Update: As time has passed, many video hosting services have removed the restrictions or increased the video size limit considerable. While that means less need for joining, you may still find the need to join videos every now and then, for instance those created with your smartphone or a digital camera.

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Comments

  1. e-t-c said on February 21, 2008 at 7:03 pm
    Reply

    Good Tip!

    BTW: There’s is also an simple korean(?) Standalone
    Commandline Tool – but theres no Homepage aviable.

    FLV Merge (Created by asm)

    DL: http://orz.s176.xrea.com/download/FLVMerge.zip
    SS: http://forum.geizhals.at/files/25842/flv-merge.gif

    Dieses japanische(?) Kommandozeilentool kann mehrere *.FLV ohne Re-Encoding zusammenfügen. Mit der Befehlszeile:

    flvmerge filename1.flv filename2.flv (and so on)

    wird immer eine merge.flv erstellt. Der korrekte Timecode wird
    dabei berücksichtigt und addiert!

    Das Tool benötigt die .NET Framework Laufzeitdateien ab Version 2.0.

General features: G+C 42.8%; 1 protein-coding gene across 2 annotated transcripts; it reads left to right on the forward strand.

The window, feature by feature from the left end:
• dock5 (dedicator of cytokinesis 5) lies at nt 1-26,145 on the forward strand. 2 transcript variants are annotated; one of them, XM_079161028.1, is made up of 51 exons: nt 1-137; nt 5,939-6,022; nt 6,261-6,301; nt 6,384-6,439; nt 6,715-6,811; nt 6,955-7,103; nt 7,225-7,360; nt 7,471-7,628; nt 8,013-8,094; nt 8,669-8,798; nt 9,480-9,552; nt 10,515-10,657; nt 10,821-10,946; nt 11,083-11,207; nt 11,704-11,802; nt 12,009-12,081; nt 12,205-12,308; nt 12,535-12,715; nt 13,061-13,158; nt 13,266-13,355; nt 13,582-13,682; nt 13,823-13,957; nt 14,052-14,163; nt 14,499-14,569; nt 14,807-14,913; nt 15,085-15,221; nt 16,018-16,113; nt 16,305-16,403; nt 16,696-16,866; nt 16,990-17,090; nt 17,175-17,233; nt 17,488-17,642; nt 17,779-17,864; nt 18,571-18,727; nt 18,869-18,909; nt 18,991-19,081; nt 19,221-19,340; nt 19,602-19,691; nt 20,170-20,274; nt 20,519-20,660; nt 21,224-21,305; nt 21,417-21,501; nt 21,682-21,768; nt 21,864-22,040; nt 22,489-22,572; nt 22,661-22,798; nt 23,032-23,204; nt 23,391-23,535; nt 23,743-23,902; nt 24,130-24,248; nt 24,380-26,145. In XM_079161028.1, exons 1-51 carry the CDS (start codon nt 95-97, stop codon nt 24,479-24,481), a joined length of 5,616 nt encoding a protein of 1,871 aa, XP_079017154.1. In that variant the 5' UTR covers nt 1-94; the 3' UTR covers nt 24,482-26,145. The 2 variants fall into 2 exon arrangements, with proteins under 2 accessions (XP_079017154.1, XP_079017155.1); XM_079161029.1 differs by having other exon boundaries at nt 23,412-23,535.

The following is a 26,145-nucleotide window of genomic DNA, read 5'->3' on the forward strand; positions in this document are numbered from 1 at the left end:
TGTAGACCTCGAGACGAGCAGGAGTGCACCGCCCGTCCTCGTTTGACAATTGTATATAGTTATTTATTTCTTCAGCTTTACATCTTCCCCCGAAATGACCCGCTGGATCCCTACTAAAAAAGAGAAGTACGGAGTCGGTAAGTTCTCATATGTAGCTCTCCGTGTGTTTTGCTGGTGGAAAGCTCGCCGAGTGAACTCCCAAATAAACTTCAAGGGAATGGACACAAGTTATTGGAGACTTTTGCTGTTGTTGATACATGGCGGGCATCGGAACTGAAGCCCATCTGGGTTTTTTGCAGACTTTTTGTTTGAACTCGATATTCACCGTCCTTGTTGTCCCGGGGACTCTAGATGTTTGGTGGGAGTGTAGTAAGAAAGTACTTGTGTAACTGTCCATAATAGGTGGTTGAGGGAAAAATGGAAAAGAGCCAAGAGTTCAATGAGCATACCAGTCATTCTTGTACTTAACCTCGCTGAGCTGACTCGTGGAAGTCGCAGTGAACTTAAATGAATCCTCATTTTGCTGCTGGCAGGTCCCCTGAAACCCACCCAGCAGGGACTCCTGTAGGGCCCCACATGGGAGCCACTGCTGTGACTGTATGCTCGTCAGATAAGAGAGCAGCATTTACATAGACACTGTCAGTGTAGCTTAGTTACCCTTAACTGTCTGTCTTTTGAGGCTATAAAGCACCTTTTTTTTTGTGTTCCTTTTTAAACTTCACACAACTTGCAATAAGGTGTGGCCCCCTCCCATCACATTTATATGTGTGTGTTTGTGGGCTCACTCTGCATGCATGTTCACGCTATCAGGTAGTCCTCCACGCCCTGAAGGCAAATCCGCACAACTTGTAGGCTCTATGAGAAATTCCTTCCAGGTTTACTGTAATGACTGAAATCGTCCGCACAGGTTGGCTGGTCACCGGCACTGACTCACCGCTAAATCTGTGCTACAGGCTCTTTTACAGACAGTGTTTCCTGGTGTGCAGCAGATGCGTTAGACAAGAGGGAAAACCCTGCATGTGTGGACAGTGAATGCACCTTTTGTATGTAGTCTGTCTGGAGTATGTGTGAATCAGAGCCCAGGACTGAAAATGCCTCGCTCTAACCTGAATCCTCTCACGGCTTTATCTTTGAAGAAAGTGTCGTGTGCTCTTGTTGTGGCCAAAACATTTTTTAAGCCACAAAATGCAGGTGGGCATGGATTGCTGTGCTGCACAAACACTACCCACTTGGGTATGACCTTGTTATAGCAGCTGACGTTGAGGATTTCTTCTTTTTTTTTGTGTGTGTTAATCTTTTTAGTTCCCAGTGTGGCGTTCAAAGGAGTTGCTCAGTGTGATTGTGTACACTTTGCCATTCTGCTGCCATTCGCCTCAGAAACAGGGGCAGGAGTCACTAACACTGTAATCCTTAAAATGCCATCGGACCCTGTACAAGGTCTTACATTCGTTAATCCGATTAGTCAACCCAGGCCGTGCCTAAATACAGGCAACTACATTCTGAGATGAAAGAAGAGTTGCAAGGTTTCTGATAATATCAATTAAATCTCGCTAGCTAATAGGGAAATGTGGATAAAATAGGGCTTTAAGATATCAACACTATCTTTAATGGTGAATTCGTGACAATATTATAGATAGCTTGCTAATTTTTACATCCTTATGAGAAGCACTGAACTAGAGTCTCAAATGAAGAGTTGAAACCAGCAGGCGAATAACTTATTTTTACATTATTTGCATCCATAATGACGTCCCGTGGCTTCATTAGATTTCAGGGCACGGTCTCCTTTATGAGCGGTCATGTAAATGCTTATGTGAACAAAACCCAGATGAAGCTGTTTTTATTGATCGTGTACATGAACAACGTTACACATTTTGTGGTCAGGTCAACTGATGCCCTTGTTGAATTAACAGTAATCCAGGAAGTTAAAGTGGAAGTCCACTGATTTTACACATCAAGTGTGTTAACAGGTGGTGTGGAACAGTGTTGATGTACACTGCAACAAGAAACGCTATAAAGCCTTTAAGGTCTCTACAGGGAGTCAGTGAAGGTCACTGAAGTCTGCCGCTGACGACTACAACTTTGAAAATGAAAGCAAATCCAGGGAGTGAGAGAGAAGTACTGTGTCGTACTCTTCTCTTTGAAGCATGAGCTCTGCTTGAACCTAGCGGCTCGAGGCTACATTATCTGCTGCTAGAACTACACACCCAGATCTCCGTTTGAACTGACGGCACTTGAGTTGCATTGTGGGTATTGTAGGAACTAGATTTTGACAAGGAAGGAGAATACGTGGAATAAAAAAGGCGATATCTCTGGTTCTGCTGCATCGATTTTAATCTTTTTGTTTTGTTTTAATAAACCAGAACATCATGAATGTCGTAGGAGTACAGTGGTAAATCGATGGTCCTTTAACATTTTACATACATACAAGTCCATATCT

2. Ruth said on March 18, 2008 at 5:23 pm
    Reply

    I would recommend using avidemux.
    I have tried and searched the net for a program to join my flv files. This one does that and the joined file is equal to the sum of the original individual files.
    Very easy to use.

    1. Anonymous said on May 9, 2011 at 12:26 am
      Reply

      Thank you very much…!!

      avidemux works just fine..

  3. kel said on March 27, 2008 at 2:55 pm
    Reply

    Hi. I try using avidemux but the output is a file. although it can be play but i still prefer it to be flv. how do i do it? I have put the format to flv but still cant.